Seattle Art Fair Receives a Boost From Tech’s Big Spenders. The Seattle Art Fair was a well-funded if experimental initiative to bridge geographic and social divides. Spurred by Paul Allen’s involvement, blue-chip galleries like Pace, Gagosian and David Zwirner signed up for booths. New York Times, August 2, 2015

New York

Why Do So Many Art Galleries Lose Money? The news of Wallspace’s closing comes just weeks before the English release of Management of Art Galleries, a slim, Day-Glo orange book that caused a furor when it was published in Germany last year. Written by a 31-year-old German entrepreneur/professor/art adviser named Magnus Resch, the book argues that most galleries are undercapitalized and inefficient, and moreover, that with McKinsey-like business strategies, the entire art market could be turned into a profit-generating machine. Bloomberg Business, July 30, 2015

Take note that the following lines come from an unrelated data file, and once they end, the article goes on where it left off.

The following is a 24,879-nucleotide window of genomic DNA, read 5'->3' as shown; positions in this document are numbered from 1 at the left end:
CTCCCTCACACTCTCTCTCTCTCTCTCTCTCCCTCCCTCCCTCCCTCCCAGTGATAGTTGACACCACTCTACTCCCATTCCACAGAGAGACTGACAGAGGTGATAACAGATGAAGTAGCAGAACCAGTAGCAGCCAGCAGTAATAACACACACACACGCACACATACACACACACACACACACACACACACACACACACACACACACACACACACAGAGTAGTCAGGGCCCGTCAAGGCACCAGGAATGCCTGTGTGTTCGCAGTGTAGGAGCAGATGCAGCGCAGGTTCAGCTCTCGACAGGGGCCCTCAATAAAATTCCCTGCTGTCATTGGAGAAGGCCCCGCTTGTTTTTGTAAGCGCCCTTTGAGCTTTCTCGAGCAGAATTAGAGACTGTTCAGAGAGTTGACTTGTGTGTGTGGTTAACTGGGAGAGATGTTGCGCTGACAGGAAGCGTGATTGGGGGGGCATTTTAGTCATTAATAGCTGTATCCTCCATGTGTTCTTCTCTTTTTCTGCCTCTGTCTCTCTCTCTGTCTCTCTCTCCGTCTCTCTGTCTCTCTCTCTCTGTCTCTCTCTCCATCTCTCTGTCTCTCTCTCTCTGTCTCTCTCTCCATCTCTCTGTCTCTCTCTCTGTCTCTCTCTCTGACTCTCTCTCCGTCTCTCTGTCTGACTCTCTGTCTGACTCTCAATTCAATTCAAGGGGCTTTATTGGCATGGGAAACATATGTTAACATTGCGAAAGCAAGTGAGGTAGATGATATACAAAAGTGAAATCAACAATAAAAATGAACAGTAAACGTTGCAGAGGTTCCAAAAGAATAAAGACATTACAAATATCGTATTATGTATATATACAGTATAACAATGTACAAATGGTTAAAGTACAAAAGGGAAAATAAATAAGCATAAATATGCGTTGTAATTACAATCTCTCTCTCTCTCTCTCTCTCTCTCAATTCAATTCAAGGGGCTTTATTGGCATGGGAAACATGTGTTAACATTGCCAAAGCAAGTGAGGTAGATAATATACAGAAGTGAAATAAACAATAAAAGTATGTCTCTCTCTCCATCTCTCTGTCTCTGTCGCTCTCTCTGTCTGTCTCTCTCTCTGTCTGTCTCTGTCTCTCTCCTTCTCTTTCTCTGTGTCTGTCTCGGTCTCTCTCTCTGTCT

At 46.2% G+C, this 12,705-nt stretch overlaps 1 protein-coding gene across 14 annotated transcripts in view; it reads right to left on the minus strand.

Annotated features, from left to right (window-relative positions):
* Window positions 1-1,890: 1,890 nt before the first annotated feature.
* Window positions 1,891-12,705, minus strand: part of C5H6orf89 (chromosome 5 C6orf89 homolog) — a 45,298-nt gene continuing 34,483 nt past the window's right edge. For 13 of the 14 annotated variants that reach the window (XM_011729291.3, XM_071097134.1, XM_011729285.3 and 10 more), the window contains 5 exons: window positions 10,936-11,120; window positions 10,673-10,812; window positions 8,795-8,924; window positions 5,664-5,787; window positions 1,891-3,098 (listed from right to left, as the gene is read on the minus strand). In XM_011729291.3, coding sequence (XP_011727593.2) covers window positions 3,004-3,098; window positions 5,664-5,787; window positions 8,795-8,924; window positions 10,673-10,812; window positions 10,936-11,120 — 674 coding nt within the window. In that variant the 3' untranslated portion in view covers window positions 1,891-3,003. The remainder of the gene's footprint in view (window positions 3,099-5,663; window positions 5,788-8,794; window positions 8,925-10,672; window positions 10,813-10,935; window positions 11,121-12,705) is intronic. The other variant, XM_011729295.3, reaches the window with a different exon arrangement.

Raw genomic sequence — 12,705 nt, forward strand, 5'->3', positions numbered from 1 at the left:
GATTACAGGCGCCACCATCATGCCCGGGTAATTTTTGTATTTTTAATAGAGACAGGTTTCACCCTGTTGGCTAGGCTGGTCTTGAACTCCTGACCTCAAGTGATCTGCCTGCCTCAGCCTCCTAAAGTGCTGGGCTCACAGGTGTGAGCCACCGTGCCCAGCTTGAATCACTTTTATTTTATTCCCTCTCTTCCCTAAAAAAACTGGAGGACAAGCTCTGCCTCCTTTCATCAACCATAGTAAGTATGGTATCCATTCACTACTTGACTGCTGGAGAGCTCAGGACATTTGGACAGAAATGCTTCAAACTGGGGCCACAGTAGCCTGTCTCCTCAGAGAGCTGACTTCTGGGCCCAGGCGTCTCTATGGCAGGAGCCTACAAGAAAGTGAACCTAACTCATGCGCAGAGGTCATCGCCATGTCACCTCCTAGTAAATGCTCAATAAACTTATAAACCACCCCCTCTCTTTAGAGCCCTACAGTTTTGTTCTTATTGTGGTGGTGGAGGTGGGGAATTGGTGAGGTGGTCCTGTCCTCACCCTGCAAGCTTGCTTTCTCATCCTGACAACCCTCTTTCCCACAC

Looking at How Performers Are Paid for Performance Art. On the heels of protesters descending upon the Guggenheim Museum in May, calling for improved conditions for the workers who will build a future branch of the museum in Abu Dhabi, the artists Gerard & Kelly have partnered with the Guggenheim to hammer out fair labor standards for themselves and the other performers in “Timelining,” New York Times, August 4, 2015

Frederick Law Olmsted and Robert Moses’s Priceless Riverside Park. “A masterpiece is usually thought the work of a single artistic or design intelligence. But Riverside Park (including Riverside Drive, for they are inseparable as experienced) is the work not only of Moses, but of Frederick Law Olmsted, the great landscape genius behind Central Park, and the almost unknown Clifton Lloyd, the architectural engineer whom Moses picked to realize his vision.” Wall Street Journal, July 31, 2015